Jason Holder calls for minimum wage to halt Kolpak exodus
West Indies captain says more must be done to keep players in the international game
Jason Holder has called upon the ICC and the Federation of International Cricketers Associations (FICA) to ensure a "substantial minimum salary" for international cricketers.
Speaking in the aftermath of Duanne Olivier's decision to sign a Kolpak deal with Yorkshire, effectively ending his international career, Holder revealed he had held discussions with FICA on the subject and warned that if players kept favouring domestic leagues over representing their country, it could become hard to "continue putting up the front" about the quality of international cricket.
Olivier, aged 26 and recently established in South Africa's Test team, joined an exodus that has, in recent months, seen compatriots Morne Morkel, Kyle Abbott and Rilee Rossouw prefer a future as Kolpak registrations in county cricket to representing their national team. With players from some nations able to earn more and sign longer-term contracts from domestic leagues, Holder feared more of them could be lost from the international game.
Until something is properly done to keep players a little bit more grounded financially, I don't know how much longer you can continue putting up the frontJASON HOLDER
There were 14 Kolpak registrations playing county cricket in 2018, while West Indies has previously struggled with the availability of some players due to schedule clashes between the international game and T20 leagues.
"It's really sad to see another quality player lost to Kolpak cricket," Holder said. "Until something is properly done to keep players a little bit more grounded financially, I don't know how much longer you can continue putting up the front.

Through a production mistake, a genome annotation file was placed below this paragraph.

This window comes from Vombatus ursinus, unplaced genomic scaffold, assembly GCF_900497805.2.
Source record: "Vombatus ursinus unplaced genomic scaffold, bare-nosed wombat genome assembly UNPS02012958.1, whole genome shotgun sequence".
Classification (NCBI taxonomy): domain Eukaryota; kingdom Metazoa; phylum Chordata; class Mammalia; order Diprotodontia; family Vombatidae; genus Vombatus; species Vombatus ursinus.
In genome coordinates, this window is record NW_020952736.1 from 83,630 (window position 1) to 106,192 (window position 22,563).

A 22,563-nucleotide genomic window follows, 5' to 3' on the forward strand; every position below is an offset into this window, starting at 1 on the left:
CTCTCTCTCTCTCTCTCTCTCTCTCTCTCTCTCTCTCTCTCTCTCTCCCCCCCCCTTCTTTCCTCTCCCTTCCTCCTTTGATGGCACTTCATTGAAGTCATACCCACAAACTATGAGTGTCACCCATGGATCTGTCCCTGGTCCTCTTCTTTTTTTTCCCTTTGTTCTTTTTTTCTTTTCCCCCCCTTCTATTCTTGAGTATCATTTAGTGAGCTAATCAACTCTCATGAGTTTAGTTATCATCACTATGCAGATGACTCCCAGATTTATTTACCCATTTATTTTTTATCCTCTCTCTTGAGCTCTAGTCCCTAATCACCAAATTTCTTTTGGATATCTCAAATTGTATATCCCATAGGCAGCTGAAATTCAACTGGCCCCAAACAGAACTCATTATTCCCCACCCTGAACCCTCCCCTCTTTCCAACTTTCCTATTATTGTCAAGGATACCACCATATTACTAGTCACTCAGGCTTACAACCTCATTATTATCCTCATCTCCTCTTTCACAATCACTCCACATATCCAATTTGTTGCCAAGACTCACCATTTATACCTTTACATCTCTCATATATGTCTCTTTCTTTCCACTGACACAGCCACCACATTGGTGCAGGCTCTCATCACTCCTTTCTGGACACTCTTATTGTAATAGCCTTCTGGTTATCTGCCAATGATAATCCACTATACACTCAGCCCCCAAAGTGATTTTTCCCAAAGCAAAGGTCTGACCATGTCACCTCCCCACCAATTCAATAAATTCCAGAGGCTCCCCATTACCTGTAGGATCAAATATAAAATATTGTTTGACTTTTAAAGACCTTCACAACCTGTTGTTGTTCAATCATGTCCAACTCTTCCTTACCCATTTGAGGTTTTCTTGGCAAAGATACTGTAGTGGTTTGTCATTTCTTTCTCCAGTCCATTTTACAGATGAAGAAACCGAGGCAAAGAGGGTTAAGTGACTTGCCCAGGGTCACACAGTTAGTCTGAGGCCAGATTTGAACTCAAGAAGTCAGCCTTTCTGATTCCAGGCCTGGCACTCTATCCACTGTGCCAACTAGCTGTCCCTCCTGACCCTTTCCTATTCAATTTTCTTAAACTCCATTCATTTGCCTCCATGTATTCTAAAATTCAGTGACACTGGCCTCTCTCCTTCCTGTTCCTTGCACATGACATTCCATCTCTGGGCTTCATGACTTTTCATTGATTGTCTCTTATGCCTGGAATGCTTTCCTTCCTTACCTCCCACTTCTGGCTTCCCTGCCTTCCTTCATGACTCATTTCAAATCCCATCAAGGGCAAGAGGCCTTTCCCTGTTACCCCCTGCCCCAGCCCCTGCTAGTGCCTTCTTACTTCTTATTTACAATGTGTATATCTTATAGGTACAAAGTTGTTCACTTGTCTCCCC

"People still want to see international cricket being at the forefront. I just think, going forward, we need to find a way to keep players playing for their country so we can have an attractive product. Probably the ICC and FICA need to get together and institute a substantial minimum salary so that players will feel comfortable coming home to represent their country.
"Test cricket is something that has picked up in the last year and a half. West Indies beating England; Sri Lanka beating South Africa: these are significant things. These can continue to spark Test cricket. There's so much prestige behind it and so much work behind it. I can only hope we can find some common ground where players are properly compensated and encouraged to play Test cricket as opposed to running off to domestic leagues.
"Personally I have had a few conversations with people at FICA. They are doing a hell of a job trying to get a level playing field for everyone and trying to have a fair standard for players and for leagues to be able to attract players. I don't want to speak of a figure at this time but I've had discussions with people at FICA and we are trying to find solutions to these problems.
"It's just ongoing discussions. I don't know if we'll find a middle ground as soon as we like. Hopefully in the not too distant future we can find common ground where players are playing for their countries and also have time to play in domestic leagues."
Holder, who has signed a short-term stint as an overseas player for Northamptonshire in the early weeks of the season, also hinted that he had received Kolpak offers. And while he reiterated his commitment to West Indies cricket for the foreseeable future, he did suggest he could look to "cash in" towards the end of his career.
"Most young cricketers in this day and age have had that dilemma," he said. "It's about what you want as a player. I've had age on my side, getting into West Indies cricket early and wanting to commit to it. I wanted to give myself a fair shot at a good international career and, if I stay fit and healthy, I can always cash in at the back end of my career.
"Some other players don't feel that way because of their personal needs. I don't judge people for their decisions. They have to live with the decisions and be happy with the ones they make.
"But it's really sad that you lose quality players due to domestic leagues and with a lot more players going Kolpak."
George Dobell is a senior correspondent at ESPNcricinfo